Gilbert Friedell, MD, and J. Isaac Joyner, MPH, discuss their book, "The Great Diabetes Epidemic: A Manifesto for Control and Prevention." The book advocates taking a public health approach to addressing diabetes, emphasizes prevention of diabetes-related complications, and encourages more community responsiveness.
Cancer: The Emperor of All Maladies
In conjunction with the three-part series "Cancer: The Emperor of All Maladies," KET will be airing a number of cancer-related programming, including a live call-in special.
In previous generations, bullying and the cruelty of children were considered an unfortunate but inevitable part of school and youth culture. Now, schools, parents, psychologists, non-profits, and government institutions work to create a new culture of compassion and respect.
Brain injuries in Kentucky are double that of the national average. Major causes are vehicle crashes, falls, equine and farm equipment accidents, and trauma from military combat. What resources are available to help patients and their families?
How can food from the farmers market make you healthier? Is there enough acreage to raise more animals on pasture? Meet University of Louisville professor and gardening expert Janeen Wiche, who raises lamb and chicken on Swallow Rail Farm.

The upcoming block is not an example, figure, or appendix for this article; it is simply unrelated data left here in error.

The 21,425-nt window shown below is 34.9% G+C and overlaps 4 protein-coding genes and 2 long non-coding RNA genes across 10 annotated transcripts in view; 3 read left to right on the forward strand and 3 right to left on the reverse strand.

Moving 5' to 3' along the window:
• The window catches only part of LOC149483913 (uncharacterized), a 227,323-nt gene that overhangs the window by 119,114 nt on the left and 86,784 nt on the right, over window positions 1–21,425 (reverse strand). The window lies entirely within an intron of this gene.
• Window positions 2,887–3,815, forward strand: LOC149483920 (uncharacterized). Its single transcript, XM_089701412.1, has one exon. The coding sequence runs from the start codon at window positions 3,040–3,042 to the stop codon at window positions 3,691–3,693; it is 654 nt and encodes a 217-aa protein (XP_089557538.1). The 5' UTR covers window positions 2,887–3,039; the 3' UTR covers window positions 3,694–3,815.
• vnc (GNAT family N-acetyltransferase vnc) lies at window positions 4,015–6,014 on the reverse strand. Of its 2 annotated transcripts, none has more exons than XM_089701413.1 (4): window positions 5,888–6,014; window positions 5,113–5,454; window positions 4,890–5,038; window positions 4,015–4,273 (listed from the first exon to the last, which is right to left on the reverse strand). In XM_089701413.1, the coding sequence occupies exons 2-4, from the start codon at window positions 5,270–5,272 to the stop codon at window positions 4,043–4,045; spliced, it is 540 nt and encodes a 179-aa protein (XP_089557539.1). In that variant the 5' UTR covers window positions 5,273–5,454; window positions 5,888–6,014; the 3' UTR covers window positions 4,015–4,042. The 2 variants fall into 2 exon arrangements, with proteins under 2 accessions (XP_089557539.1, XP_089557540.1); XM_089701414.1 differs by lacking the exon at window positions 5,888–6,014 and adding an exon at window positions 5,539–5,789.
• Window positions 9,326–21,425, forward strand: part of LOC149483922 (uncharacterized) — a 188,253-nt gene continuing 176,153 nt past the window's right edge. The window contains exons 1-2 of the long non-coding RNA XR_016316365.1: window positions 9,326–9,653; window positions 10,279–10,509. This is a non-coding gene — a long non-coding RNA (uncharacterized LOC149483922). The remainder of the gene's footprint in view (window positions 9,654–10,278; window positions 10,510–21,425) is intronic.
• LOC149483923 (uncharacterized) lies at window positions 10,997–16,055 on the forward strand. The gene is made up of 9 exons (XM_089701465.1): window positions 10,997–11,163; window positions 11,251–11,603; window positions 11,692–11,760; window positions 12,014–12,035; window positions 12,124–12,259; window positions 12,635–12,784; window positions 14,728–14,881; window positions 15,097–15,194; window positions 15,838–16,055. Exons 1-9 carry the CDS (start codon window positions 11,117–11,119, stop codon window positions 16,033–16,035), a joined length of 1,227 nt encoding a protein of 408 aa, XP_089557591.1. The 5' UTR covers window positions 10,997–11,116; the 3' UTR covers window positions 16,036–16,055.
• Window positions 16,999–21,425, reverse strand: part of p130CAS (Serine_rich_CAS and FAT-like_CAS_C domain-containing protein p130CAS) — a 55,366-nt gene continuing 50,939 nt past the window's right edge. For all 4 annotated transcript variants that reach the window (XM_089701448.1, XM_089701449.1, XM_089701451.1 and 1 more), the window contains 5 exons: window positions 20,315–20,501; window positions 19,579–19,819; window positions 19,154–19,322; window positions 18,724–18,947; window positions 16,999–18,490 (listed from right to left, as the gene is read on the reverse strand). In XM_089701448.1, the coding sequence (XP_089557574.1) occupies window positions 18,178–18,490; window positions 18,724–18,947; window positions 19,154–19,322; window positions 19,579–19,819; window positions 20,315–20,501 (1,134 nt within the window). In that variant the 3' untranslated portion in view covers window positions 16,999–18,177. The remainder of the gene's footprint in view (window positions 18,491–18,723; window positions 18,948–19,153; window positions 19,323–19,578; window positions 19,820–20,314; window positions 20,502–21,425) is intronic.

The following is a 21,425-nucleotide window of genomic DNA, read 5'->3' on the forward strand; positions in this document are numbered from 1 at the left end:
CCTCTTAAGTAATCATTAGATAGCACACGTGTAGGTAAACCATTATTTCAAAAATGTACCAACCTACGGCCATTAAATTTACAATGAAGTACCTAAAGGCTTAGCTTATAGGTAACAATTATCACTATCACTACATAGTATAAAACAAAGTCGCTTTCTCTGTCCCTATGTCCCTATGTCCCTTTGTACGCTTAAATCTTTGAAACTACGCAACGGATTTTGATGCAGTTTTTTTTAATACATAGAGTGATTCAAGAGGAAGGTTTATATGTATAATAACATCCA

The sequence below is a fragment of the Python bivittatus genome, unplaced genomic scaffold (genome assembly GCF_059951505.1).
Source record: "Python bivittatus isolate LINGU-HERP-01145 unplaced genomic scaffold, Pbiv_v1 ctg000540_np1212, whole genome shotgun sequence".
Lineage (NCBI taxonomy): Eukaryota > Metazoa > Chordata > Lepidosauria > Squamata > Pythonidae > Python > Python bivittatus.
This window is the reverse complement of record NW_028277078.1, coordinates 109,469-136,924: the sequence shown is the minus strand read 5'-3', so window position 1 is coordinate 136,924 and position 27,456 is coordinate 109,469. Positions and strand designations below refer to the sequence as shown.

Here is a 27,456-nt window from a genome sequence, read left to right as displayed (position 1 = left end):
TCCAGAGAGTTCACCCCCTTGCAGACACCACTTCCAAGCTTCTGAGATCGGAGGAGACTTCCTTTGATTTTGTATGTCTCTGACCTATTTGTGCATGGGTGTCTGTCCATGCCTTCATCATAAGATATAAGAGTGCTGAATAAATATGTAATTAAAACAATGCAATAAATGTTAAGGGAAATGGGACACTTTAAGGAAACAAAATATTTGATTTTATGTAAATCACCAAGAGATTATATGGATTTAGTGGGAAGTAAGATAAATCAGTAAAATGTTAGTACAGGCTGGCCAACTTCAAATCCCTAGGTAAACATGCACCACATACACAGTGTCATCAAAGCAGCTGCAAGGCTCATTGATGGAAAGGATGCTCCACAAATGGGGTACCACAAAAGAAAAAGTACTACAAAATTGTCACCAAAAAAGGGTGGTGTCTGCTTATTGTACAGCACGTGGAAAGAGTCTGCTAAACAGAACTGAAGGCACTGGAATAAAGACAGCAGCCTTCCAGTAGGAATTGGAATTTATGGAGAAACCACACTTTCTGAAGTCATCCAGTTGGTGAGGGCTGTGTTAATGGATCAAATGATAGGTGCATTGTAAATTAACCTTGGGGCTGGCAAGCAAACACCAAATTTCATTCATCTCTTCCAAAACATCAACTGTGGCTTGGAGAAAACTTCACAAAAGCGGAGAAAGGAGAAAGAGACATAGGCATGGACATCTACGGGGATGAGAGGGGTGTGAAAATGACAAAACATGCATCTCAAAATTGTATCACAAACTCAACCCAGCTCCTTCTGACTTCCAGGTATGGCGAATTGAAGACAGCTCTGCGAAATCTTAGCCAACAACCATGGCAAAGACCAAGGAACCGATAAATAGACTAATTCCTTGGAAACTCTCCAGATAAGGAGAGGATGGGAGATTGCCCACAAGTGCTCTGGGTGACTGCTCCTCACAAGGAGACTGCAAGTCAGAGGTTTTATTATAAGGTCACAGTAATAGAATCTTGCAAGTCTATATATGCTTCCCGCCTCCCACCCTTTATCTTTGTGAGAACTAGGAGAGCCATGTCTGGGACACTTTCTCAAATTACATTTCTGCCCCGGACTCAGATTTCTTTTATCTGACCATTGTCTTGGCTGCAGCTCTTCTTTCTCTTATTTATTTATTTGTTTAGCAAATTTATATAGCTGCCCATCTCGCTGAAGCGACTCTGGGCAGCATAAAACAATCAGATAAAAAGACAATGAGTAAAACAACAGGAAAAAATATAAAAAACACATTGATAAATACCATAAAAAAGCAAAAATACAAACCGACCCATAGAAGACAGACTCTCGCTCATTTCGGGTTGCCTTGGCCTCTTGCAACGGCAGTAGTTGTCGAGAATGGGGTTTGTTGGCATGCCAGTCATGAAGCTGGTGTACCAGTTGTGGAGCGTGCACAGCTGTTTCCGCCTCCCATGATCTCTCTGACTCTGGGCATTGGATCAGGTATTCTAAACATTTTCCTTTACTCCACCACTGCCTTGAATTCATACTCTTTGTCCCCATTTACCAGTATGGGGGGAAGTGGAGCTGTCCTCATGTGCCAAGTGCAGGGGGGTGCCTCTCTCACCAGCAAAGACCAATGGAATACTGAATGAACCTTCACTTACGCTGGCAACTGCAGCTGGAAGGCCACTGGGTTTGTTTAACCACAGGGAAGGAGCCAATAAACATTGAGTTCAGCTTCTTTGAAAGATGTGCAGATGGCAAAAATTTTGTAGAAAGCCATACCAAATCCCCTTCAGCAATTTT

Explore all the ways in which society both helps and hinders physical activity in children, and learn from the experts how to create opportunities for all children to be physically active.
Intuitively, most of us believe we are doing a good thing when we get screened for cancer. But what are the pros and cons of cancer screening? Who should be screened and when? Dr. Wayne Tuckson talks to oncologists Mohammad Khan, M.D. and Vijay Raaghavan, M.D. about the issues.
The battle against tuberculosis had a profound and lasting impact on the country. It shaped medical and scientific pursuits, social habits, economic development, western expansion, and government policy. Yet both the disease and its impact are poorly understood: in the words of one writer, tuberculosis is our "forgotten plague."